Using the ICD-10 App
The ICD-10 app is an application for android devices designed to give quick browsing and searching capabilities when working with the 10th revision of the International Statistical Classification of Diseases and Related Health Problems, a medical classification list by the World Health Organization (WHO).
The app includes the clinical modification version (ICD-10-CM) which comprises of more than 90,000 insurance codes along with notes, includes, excludes and further required information.
Requires Android 4.0.3 and above.
Selecting the Browse Codes from the menu let you view the code indexes by chapters and code sets and names.
The first screen is the list of the 21 chapters. You can continue and browse further, deciding by the number and titles that appear on the list. In order to view the complete chanter information such as the title, the code sets and various other related information such as Includes, Excludes and sub-codes, you can click the â€˜iâ€™ icon on the right of each line.
Each tap on a line in the list will slide to a new screen presenting the sub codes included. In case no more sub-codes exists for the specific line the next screen will not appear (and the line will flash twice).
You can use the Search For Code menu if you need to search for a specific code or similar codes. Once selecting this option, in the search dialog that open, key two or more characters. For example, keying the characters G04.1 will bring up the code G04.1 - Tropical spastic paraplegia. However, if you key the name G04 in the search dialog, a list of all the codes starting with G04 will appear.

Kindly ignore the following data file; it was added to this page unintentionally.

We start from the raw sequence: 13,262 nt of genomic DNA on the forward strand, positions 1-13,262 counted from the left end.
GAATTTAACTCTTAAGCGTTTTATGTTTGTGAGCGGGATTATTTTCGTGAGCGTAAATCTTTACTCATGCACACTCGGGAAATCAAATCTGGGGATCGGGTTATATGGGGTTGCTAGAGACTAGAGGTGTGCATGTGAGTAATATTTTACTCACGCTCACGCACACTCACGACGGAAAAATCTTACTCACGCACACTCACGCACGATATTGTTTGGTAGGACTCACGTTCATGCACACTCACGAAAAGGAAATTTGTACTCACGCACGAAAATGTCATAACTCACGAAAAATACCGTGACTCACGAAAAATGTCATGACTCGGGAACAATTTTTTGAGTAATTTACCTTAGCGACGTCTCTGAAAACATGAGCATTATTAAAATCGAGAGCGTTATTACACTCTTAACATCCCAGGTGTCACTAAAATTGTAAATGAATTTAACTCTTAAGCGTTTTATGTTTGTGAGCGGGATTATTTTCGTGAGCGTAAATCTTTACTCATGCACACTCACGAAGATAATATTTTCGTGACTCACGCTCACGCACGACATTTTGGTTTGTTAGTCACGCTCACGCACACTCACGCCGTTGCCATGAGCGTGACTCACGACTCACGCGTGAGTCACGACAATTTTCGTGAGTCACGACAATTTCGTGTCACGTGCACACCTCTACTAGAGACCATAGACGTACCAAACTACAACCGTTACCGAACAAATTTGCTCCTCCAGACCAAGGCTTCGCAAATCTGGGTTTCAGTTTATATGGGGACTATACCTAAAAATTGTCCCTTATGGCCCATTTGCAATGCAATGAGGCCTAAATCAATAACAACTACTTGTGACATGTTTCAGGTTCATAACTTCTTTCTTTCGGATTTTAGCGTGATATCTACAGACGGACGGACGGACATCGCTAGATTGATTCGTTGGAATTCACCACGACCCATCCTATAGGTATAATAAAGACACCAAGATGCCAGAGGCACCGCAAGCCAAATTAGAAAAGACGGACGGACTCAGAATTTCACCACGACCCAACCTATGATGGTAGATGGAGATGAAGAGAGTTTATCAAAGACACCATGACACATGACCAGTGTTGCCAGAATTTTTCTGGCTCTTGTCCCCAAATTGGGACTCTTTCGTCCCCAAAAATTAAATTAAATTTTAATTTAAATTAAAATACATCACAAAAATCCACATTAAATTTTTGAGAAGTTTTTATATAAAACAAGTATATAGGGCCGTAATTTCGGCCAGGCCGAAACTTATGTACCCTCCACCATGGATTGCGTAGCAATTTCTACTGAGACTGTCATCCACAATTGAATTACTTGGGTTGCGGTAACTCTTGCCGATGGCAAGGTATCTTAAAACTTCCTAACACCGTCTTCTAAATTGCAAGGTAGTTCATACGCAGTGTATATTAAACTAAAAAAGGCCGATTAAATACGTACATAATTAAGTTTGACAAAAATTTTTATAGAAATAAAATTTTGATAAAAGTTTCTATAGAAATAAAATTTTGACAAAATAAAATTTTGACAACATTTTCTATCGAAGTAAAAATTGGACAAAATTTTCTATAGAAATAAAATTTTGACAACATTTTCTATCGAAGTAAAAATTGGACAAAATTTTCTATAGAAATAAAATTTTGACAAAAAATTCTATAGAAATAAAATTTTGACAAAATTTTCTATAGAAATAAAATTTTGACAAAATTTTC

When in the search results list, you cannot get into further sub codes list. You can click the info icon to get the full information on each index including the sub-codes.
Just like the Code Searching option, the Search For word will open a dialog which you can key any words, or part of a word, two characters and above. Unlike the code search you can search for any word that appears in the code description and other textual information.
For example, if you need to locate insurance information regarding pollen allergy you can key the word pollen and get a list of all the codes which include pollen in the title or description.
It always a good idea to search for the least common word in order to get a more specific search results. For example, looking for allergy to pollen, searching for pollen will find 4 codes while searching for allergy will yield dozens of code results.
Also, if you canâ€™t get the results you need it might be beneficial to try parts or variation of the search word. For example, if the results for allergy are still missing some codes you might try the word allergic instead.